Jun 9, 2015
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Those who think it’s nearly impossible to get young people excited about math have never been in this Pinole Middle School classroom, where about a dozen students are embroiled in an intense game of 24.

The game challenges “mathletes” to find a way to make four numbers on a game card amount to 24, which can be done by adding, subtracting, multiplying and dividing. While these students don’t need to pump iron to excel in this sport, the fierce concentration on a mathlete’s face as he or she attempts to cleverly calculate the four numbers indicates a strengthening of one body part often compared to a muscle: the brain.

“Take your time, don’t doubt yourself,” says their coach, Tongji Li, to one struggling mathlete. “You got it right. You got this.”

Li, a development program engineer at the Chevron Richmond Technology Center, started the Pinole Middle School Math Club as a way to nurture a love of math among young people and to provide a fun outlet for youth who are gifted in the subject.

Chevron Richmond immediately threw its support behind Li’s effort, since her club lines up with the company’s mission to help students prepare for careers in STEM (science, technology, engineering, and math), skills that are needed for success in college and the rapidly changing economy. Chevron is working with school district officials to expand the program to other sites in Richmond and West County.

Li cites her support from her mom and math coursework at the Massachusetts Institute of Technology as serving as an important source of inspiration for the idea that led to her forming the club.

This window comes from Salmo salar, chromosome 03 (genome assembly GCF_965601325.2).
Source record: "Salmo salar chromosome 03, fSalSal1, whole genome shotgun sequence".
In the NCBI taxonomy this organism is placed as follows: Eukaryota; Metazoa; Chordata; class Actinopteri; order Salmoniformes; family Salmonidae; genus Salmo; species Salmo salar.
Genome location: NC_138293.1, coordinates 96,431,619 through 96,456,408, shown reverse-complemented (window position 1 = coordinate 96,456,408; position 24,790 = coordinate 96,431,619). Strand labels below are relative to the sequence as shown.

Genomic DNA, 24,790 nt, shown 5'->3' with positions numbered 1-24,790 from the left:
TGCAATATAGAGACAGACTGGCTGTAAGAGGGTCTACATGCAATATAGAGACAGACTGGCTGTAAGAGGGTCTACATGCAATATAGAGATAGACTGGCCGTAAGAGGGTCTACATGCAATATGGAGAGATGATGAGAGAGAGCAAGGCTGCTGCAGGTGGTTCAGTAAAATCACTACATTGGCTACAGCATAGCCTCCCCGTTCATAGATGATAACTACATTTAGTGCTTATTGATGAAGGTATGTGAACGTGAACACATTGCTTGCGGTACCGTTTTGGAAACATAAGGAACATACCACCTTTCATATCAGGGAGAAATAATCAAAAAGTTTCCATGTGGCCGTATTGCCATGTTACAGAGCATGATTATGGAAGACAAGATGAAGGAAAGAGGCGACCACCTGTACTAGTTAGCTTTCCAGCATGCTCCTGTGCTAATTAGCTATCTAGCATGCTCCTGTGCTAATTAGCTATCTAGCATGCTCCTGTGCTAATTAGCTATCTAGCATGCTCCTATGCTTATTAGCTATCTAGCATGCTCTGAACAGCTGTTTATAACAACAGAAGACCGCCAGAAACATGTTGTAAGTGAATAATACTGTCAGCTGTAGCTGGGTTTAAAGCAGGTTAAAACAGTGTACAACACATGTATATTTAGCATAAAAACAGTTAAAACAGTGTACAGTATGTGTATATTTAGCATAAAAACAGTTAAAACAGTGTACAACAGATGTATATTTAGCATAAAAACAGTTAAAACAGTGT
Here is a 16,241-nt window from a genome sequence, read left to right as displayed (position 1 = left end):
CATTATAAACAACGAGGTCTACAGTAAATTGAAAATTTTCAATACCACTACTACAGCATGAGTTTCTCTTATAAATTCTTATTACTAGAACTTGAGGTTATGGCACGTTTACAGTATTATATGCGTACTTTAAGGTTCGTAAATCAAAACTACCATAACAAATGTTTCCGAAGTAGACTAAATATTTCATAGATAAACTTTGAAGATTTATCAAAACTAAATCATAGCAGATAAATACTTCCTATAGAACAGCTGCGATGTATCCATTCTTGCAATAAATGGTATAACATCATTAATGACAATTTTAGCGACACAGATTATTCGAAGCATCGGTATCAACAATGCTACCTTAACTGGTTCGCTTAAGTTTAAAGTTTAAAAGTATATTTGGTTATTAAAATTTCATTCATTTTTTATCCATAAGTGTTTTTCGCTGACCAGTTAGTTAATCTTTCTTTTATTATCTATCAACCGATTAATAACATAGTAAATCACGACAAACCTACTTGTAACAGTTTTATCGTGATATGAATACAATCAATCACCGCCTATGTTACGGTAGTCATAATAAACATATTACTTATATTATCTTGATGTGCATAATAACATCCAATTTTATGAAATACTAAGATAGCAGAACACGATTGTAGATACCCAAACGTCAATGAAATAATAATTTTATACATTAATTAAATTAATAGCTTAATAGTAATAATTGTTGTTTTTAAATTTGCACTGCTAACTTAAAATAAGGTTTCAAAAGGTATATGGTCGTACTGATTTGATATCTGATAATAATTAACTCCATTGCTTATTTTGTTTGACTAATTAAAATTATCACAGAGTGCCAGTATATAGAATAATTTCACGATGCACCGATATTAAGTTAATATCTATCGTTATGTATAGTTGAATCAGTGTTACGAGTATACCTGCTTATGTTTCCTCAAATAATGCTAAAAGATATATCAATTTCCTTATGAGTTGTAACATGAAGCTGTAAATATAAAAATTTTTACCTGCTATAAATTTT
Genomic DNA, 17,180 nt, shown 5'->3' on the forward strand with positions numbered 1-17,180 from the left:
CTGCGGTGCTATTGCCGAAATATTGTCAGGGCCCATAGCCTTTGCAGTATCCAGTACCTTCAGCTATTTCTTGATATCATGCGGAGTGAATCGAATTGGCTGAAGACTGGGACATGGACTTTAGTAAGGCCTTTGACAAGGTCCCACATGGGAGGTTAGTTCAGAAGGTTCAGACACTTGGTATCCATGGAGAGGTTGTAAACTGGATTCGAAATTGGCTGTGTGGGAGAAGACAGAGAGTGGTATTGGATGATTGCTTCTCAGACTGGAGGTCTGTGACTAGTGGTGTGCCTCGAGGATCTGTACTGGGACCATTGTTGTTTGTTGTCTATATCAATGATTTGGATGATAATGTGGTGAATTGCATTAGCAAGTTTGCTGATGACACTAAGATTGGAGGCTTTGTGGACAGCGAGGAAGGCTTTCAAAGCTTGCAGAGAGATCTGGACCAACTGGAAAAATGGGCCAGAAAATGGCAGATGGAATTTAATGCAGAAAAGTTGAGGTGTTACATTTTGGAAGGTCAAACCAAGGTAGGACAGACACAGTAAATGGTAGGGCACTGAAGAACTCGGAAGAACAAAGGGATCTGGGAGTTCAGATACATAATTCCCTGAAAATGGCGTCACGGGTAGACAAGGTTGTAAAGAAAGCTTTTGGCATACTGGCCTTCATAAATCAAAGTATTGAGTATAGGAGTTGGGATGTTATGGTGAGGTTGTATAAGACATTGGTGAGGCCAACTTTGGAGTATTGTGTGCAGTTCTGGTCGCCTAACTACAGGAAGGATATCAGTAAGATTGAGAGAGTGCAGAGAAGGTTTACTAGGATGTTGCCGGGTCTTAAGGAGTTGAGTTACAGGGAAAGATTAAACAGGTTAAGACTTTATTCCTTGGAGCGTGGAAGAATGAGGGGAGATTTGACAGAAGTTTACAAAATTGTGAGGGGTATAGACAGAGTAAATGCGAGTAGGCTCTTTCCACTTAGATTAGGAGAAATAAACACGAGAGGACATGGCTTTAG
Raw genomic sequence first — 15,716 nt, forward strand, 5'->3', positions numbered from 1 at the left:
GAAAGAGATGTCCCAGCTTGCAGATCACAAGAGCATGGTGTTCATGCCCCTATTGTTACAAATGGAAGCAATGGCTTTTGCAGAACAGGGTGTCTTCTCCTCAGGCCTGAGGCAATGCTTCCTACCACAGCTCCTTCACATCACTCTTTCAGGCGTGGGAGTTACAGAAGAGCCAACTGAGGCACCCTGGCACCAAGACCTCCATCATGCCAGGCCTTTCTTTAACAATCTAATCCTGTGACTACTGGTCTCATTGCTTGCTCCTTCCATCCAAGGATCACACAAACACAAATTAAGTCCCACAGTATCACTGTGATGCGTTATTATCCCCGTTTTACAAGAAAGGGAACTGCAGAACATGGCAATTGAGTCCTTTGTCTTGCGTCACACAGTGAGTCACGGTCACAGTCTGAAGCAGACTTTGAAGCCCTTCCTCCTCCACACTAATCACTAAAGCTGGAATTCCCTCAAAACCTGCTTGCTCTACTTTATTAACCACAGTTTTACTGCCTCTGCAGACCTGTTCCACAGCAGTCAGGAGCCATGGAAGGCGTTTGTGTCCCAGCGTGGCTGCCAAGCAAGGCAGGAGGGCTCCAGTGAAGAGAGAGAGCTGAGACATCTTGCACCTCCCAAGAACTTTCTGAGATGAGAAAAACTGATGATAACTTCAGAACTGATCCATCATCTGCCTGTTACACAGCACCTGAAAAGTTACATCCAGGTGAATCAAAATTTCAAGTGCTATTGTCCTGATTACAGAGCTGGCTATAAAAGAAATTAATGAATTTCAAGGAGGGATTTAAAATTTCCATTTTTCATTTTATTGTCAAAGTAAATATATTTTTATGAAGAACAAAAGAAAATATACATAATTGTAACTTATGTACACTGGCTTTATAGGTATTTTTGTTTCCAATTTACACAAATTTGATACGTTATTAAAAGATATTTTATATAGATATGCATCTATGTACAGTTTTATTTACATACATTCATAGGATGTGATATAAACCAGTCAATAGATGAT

stuff.6-9“When I was in school, my mom coached me on my math skills and helped me prepare for these same competitions. It was great practice and it set me up for my career as an engineer,” said Li. “Now as a working professional, I want to give back by coaching young students to apply the math skills they learn in class better, faster and more strategically.”

Some argue that young Americans simply don’t like math, but Li says the problem is young people are not offered nor exposed to fun and interactive activities involving the subjects. Math Club takes an innovative approach to making math fun and teaching it in a way that allows students to learn and thrive in different ways.

Li provided proof on a recent afternoon after the bell rang at Pinole Middle School, when about a dozen mathletes gathered in one of the school’s computer rooms and promptly began setting up games. They planned to play an hour of 24 followed by another hour of MathCounts. The games are to prep for three major national competitions: MathCounts, Math24 Challenge and AMC 8, Li said.

Amy Robinson, a math teacher at the school who monitors math club practices, says she loves seeing the kids “voluntarily doing extra math.”

“Seeing them all be excited about math is pretty neat,” Robinson said. “Then there’s the social aspect and competition.”

The best part: With all of this practice, even the most gifted mathletes in the club are showing leaps of improvement, Li said.

After two-and-a-half months working with students on MathCounts, individual student scores in the game improved by 100-percent, while team scores improved by 223-percent, according to figured provided by Li.

Li and her assistant coach, Nate Quan, have taught crash courses in fractions/decimals, algebra, factorization, probability and other math tools to prepare for the AMCs, a timed multiple choice exam in middle school mathematics designed to enhance problem solving skills. Following the crash courses, club members scored on average 30-percent better than the national average, Li said.

Li has this to say to supporter of the club, “Sir Isaac Newton once said ‘If I’ve seen further than others, it is only by standing upon the shoulders of giants’, I believe that assistant coach Nate and all of our sponsors and supporters have been granted the honor to have been the giants that helped these students see further, and to understand and tap their potential to the fullest.”

The Pinole Middle Math Club is continuing to work on their math skills with the intention of registering students for the AMC 8 competition in November.


About the Author

Mike Aldax is the editor of the Richmond Standard. He has 13 years of journalism experience, most recently as a reporter for the San Francisco Examiner. He previously held roles as reporter and editor at Bay City News, Napa Valley Register, Garden Island Newspaper in Kaua’i, and the Queens Courier in New York City.